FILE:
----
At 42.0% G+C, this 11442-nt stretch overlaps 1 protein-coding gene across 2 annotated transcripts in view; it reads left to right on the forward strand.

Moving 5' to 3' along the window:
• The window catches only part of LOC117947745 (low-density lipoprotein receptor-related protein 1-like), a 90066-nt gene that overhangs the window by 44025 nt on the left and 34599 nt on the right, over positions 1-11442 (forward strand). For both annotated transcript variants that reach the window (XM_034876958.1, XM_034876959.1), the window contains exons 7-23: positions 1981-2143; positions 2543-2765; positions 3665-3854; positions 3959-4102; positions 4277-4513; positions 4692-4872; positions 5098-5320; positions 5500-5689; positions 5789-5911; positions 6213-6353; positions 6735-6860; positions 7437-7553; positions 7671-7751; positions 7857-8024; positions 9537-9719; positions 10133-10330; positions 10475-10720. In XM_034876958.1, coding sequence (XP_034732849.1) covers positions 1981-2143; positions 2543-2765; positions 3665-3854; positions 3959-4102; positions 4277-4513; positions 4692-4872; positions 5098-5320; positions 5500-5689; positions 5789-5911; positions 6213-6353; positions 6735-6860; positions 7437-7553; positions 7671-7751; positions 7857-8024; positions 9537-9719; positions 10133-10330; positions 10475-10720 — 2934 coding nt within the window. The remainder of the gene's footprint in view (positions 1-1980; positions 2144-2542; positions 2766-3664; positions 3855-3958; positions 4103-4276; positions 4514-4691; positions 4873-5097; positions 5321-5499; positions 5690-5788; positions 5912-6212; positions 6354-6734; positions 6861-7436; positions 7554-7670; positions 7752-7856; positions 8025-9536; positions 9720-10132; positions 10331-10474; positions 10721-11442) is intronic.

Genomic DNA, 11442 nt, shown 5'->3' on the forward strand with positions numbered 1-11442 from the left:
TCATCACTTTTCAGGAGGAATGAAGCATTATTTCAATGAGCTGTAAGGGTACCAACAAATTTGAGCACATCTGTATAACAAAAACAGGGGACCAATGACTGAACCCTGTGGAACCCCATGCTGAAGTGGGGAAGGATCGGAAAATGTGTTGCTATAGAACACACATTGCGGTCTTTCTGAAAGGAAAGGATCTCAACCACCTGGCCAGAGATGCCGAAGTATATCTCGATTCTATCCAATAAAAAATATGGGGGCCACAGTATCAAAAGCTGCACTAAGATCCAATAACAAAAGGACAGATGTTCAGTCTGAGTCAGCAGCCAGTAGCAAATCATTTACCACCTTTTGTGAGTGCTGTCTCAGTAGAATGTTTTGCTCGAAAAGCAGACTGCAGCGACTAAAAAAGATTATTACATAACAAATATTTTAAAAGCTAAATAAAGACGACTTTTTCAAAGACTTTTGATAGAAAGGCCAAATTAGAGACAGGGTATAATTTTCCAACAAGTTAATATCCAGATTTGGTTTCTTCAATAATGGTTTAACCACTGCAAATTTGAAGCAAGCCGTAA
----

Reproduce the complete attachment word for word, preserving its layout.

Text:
At 42.0% G+C, this 11442-nt stretch overlaps 1 protein-coding gene across 2 annotated transcripts in view; it reads left to right on the forward strand.

Moving 5' to 3' along the window:
• The window catches only part of LOC117947745 (low-density lipoprotein receptor-related protein 1-like), a 90066-nt gene that overhangs the window by 44025 nt on the left and 34599 nt on the right, over positions 1-11442 (forward strand). For both annotated transcript variants that reach the window (XM_034876958.1, XM_034876959.1), the window contains exons 7-23: positions 1981-2143; positions 2543-2765; positions 3665-3854; positions 3959-4102; positions 4277-4513; positions 4692-4872; positions 5098-5320; positions 5500-5689; positions 5789-5911; positions 6213-6353; positions 6735-6860; positions 7437-7553; positions 7671-7751; positions 7857-8024; positions 9537-9719; positions 10133-10330; positions 10475-10720. In XM_034876958.1, coding sequence (XP_034732849.1) covers positions 1981-2143; positions 2543-2765; positions 3665-3854; positions 3959-4102; positions 4277-4513; positions 4692-4872; positions 5098-5320; positions 5500-5689; positions 5789-5911; positions 6213-6353; positions 6735-6860; positions 7437-7553; positions 7671-7751; positions 7857-8024; positions 9537-9719; positions 10133-10330; positions 10475-10720 — 2934 coding nt within the window. The remainder of the gene's footprint in view (positions 1-1980; positions 2144-2542; positions 2766-3664; positions 3855-3958; positions 4103-4276; positions 4514-4691; positions 4873-5097; positions 5321-5499; positions 5690-5788; positions 5912-6212; positions 6354-6734; positions 6861-7436; positions 7554-7670; positions 7752-7856; positions 8025-9536; positions 9720-10132; positions 10331-10474; positions 10721-11442) is intronic.

Genomic DNA, 11442 nt, shown 5'->3' on the forward strand with positions numbered 1-11442 from the left:
TCATCACTTTTCAGGAGGAATGAAGCATTATTTCAATGAGCTGTAAGGGTACCAACAAATTTGAGCACATCTGTATAACAAAAACAGGGGACCAATGACTGAACCCTGTGGAACCCCATGCTGAAGTGGGGAAGGATCGGAAAATGTGTTGCTATAGAACACACATTGCGGTCTTTCTGAAAGGAAAGGATCTCAACCACCTGGCCAGAGATGCCGAAGTATATCTCGATTCTATCCAATAAAAAATATGGGGGCCACAGTATCAAAAGCTGCACTAAGATCCAATAACAAAAGGACAGATGTTCAGTCTGAGTCAGCAGCCAGTAGCAAATCATTTACCACCTTTTGTGAGTGCTGTCTCAGTAGAATGTTTTGCTCGAAAAGCAGACTGCAGCGACTAAAAAAGATTATTACATAACAAATATTTTAAAAGCTAAATAAAGACGACTTTTTCAAAGACTTTTGATAGAAAGGCCAAATTAGAGACAGGGTATAATTTTCCAACAAGTTAATATCCAGATTTGGTTTCTTCAATAATGGTTTAACCACTGCAAATTTGAAGCAAGCCGTAA